Alibaba Cloud is on US’ radar, as Washington is obsessed with assaulting Chinese high-tech sector

Alibaba Cloud, the cloud computing division of Alibaba Group, is now reportedly on the US government’s radar as the latter once again cited the alleged “national security risk” in its ruthless attempt to assault Chinese high-tech companies, ranging from 5G to artificial intelligence.

The tendency that the Biden administration will continue to pressure China’s high-tech sector is unlikely to change in the near future, as the Biden administration is taking all conceivable ways to harm Chinese high-tech development.

The Biden administration is assessing whether Alibaba Cloud poses a risk to US national security, as the government ramps up scrutiny of Chinese technology companies’ dealings with US firms, Reuters reported Wednesday, citing three people briefed on the matter.

The focus of the probe is on how Alibaba Cloud stores its US clients’ data, including personal information and intellectual property, and whether the Chinese government could gain access to it, according to the report.

The US is still using the same mafia-like logic favored by the former Trump administration: All Chinese companies, regardless of their controlling shareholders and business models, have the possibility to threaten US security because they believe that the Chinese government can obtain personal information through them, but the accusation of which is groundless, Fu Liang, an independent tech analyst, told the Global Times on Wednesday.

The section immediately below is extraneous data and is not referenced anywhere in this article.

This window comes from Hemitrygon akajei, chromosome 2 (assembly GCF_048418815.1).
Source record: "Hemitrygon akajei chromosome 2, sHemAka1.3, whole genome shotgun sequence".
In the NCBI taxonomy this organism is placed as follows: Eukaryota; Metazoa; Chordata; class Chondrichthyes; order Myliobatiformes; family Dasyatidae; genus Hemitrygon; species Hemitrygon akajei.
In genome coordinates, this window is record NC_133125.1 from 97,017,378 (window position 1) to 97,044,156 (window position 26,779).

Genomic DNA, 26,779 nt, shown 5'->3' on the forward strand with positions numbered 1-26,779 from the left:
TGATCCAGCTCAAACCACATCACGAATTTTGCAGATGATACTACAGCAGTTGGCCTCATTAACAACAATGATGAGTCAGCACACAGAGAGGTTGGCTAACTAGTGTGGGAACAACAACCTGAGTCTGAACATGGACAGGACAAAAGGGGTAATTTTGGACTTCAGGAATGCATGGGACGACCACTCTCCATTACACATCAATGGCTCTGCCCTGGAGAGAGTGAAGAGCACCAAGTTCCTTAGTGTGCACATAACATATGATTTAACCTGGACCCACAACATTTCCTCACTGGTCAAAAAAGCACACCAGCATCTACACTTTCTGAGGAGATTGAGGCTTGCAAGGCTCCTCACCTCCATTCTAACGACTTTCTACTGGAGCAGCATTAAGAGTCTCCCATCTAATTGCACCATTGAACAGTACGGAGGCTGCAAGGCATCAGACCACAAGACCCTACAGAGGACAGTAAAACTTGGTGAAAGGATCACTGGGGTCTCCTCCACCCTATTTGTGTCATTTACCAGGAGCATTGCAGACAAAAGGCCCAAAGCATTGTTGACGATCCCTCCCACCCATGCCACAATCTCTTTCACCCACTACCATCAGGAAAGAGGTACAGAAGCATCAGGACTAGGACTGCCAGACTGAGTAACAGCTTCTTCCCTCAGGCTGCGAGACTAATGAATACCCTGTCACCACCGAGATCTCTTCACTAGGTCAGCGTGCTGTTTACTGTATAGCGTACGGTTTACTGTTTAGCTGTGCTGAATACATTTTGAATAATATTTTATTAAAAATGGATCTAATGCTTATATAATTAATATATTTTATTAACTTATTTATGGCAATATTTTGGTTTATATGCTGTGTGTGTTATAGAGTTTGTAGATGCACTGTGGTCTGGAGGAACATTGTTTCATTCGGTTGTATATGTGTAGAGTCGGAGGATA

“The US government is like executing within the review scheme as proposed by the so-called ‘Clean Network’ program proposed in 2020 by the former Trump administration, through which Washington sought to remove Chinese networking gear from infrastructure in the US,” Fu said.

Originally focusing on 5G, the program later aimed to secure mobile carriers, app stores, apps, cloud systems, and submarine cables.

Three Chinese mobile operators – China Mobile, China Telecom and China Unicom – were delisted from the New York Stock Exchange after a Trump-era decision to restrict US private investment in Chinese technology companies.

If the probe result leads to blocking transactions between Alibaba Cloud and its US clients, it won’t represent a major blow to the Chinese firm’s overall business, Fu said.

“Alibaba Cloud is one of the units that have enjoyed fast growth over the past two years, and its major cloud business came from China and Southeast Asia, where the demand for digitalization is rising rapidly,” Fu noted. The firm’s market share is ranked first in the Asia-Pacific region.

The annual revenue of Alibaba Cloud’s US business was estimated at $50 million, according to research firm Gartner.

Under the unfavorable circumstances, however, it will indeed pose some obstacles to the firm’s cloud business internationally which it has been trying to expand lately, but still trails dominant cloud players like Amazon and Microsoft in global market share.

In 2020, the global IaaS (infrastructure as a service) market reached $64.29 billion, up 40.7 percent year-on-year, with Amazon Web Services (AWS), Microsoft Azure and Alibaba Cloud ranking in the top three globally.

Source: Global Times

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